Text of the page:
Print this page
Sunday, 23 January 2011 00:00

Is Your Failure Rate High Enough for Success?

Rate this item
(0 votes)

The other day, while playing with my nine-month old Granddaughter, I counted the number of times she tried to do something and failed. If I had that much trouble, I would give up. Then I reflected on how many successes she has ever hour. Day by day, she changes—in a marked way. Making new sounds, crawling, climbing, signing, putting toys together, they are all big steps. She repeatedly tries until she gets it right, resulting in more successes in a day than I have in a week... maybe a month, even though she fails at more things in an hour than I do in a year. Maybe, if I were to increase my number of failures, successes would skyrocket.

Averting Failure

As adults, we look upon failure as a bad thing. We avoid it like the plague. It is embarrassing. In business, it can be a firing offense. However, if we all stay in our comfort zone insuring that we succeed, where is the seed for new ideas and innovation? As individuals and companies, we look at risk as something for minimizing. Instead, it needs managing. We should have a failure quota to meet, falling short of that measure means we are not trying hard enough.

This concept is more than learning from our mistakes, it is stepping out our comfort zone into area of known risk in order to get higher returns. After achieving success, we must repeatedly push our bounds to create more failures in search of even loftier goals. This requires leadership that tolerates, or even celebrates, the right kind of failure—failure as part of a plan to move the company forward in new and bold ways.

Entrepreneurs do this daily. It is their lifeblood. They focus on the rewards of success. A lightweight, agile, entrepreneurial company can maintain this focus. However, carrying this mindset into a company beholden to stockholders is difficult and the desire to make short-term profits often drowns out the lure of risky innovation.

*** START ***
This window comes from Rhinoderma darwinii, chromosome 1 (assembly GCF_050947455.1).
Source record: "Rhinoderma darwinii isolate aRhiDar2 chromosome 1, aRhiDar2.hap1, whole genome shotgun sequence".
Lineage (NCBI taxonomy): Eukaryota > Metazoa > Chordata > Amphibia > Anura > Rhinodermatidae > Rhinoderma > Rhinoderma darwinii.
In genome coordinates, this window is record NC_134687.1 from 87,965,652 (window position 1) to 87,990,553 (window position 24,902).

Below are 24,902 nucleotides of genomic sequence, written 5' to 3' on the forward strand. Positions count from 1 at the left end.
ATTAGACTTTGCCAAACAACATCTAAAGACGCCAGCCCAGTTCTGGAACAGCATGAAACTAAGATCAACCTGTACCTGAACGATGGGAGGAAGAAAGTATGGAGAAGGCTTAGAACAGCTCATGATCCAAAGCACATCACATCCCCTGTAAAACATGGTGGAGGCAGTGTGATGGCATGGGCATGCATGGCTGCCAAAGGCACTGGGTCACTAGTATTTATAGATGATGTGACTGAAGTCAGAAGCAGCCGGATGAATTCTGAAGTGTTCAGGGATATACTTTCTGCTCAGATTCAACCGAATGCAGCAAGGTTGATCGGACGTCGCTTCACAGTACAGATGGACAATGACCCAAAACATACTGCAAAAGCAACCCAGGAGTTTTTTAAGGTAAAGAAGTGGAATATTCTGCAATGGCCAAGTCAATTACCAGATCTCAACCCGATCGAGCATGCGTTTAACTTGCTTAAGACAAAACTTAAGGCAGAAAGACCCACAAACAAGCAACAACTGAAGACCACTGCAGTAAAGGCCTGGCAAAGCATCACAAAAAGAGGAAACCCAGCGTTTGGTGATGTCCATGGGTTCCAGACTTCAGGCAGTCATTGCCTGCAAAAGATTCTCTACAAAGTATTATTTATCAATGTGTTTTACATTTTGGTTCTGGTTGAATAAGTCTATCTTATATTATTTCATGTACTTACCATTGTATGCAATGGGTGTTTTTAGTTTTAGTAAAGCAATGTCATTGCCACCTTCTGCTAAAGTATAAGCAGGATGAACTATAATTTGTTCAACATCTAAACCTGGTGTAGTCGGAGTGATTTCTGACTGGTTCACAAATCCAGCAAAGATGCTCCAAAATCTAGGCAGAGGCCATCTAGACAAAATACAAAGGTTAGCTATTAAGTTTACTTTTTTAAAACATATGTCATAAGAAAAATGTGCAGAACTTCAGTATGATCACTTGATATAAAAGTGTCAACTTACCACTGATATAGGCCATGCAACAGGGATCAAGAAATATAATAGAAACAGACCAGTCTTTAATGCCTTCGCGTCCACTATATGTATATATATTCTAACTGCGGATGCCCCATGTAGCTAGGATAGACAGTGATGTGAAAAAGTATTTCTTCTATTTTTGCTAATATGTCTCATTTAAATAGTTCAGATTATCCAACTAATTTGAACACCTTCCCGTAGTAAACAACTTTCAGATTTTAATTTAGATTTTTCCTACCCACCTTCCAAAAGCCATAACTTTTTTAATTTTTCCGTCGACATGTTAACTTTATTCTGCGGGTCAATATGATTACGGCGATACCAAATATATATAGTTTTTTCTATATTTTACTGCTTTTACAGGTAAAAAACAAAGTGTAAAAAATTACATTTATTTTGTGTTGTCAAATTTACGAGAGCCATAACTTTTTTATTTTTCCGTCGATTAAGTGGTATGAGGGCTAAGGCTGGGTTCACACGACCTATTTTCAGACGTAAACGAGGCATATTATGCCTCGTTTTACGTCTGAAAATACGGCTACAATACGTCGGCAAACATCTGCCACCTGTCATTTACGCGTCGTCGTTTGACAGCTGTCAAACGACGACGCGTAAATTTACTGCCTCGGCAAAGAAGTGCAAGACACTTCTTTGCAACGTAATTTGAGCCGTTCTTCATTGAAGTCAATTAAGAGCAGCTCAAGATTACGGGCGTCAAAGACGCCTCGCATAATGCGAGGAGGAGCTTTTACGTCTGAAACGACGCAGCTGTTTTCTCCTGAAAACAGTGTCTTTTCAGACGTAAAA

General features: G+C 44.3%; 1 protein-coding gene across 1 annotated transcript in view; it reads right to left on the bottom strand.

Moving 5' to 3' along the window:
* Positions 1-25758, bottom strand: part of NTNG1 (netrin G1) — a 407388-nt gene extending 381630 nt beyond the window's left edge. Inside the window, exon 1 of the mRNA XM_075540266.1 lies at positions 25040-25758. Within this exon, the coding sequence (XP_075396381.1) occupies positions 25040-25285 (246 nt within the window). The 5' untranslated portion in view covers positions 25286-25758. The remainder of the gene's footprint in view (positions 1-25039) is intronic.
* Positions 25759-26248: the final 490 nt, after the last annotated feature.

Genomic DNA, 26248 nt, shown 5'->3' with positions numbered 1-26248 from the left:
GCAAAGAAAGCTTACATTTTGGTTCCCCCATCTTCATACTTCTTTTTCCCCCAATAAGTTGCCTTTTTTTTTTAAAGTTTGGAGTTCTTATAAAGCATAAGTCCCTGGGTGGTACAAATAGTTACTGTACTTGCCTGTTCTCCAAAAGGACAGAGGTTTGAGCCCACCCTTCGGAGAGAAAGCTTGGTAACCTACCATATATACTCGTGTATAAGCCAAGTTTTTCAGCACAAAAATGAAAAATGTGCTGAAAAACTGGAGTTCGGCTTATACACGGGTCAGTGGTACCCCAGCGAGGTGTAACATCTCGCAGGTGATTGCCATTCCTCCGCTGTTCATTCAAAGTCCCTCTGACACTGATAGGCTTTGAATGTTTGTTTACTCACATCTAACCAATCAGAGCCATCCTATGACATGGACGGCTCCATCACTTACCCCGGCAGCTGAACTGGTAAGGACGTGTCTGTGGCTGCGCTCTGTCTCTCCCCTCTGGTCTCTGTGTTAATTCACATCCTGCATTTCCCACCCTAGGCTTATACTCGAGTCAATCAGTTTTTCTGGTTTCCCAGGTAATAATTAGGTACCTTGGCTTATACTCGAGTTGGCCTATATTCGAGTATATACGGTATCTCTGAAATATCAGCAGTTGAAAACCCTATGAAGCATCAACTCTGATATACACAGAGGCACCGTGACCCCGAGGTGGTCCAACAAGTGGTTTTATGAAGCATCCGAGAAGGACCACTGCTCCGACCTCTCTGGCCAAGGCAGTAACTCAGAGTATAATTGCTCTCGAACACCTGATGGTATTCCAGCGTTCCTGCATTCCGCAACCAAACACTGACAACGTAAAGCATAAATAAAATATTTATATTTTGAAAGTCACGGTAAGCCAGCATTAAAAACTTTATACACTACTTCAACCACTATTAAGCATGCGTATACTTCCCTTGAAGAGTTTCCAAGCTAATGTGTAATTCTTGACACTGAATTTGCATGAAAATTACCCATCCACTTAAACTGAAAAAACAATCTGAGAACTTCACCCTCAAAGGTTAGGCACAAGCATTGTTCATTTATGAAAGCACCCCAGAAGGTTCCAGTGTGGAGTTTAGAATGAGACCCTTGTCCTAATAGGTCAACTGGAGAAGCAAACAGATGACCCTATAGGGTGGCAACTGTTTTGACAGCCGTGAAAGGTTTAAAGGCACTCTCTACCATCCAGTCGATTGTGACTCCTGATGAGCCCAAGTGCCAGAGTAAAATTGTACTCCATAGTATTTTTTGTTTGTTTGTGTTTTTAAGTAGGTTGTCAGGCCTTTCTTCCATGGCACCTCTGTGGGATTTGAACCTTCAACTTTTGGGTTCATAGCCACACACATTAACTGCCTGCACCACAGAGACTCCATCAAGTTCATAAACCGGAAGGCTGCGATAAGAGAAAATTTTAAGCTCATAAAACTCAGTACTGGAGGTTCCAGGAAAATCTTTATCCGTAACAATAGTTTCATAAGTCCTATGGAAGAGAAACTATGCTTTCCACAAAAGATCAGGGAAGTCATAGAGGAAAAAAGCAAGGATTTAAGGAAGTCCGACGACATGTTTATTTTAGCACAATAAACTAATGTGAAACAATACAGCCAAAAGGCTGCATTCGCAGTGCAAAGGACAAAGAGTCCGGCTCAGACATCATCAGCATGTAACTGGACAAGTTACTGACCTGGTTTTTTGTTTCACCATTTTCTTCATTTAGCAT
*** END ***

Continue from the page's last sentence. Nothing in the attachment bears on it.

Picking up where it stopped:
The Gray Line Between Success And Failure

Traffic Sign For Allowing Failure

Success is more than a state; it is a mindset. It requires the optimism to look at setbacks differently. As with other great discoveries, rarely is success announced with the cry, "Eureka!" It all too often it is found in a puzzled and mumbled whisper, "Hmm, that's odd." This is surely the view of the people that developed a drug called Sildenafil® in the late 1980s. The goal of the drug was to help with hypertension and later was tested on patients with heart disease to reduce angina. Trials failed to support the researcher's claims. Did they stop there? No. They redirected their studies on the side effects recorded in males. In short, Pfizer patented and trademarked Sildenafil as Viagra® in 1991. The rest of the story is well known. These reports repeat for 3M's super glue failure producing Post-it® notes and Thomas Edison's purported testing of a thousand filaments to settle on his final carbon blend.

Failure Quota

Aggressively growing businesses need failures along with their successes. Accepting failures, even celebrating them, are part of pushing the envelope and creating an environment where people will take calculated risks. It is the source of innovation and growth. The attitude empowers employees to develop new products and reach new customers. Without embracing failure as part of business, companies will lose market share and become yesterday's news.

Lessons From The Pro

Take a lesson from the professionals—children that relentlessly take chances in order to try something new. Understand the risk and take the chance, it will only hurt if there is nothing learned from the endeavor. The rewards for reaching just a little farther, trying a little harder, and stepping out of your comfort zone may be the best thing you can do for you and your company.

Read 13010 times

Related items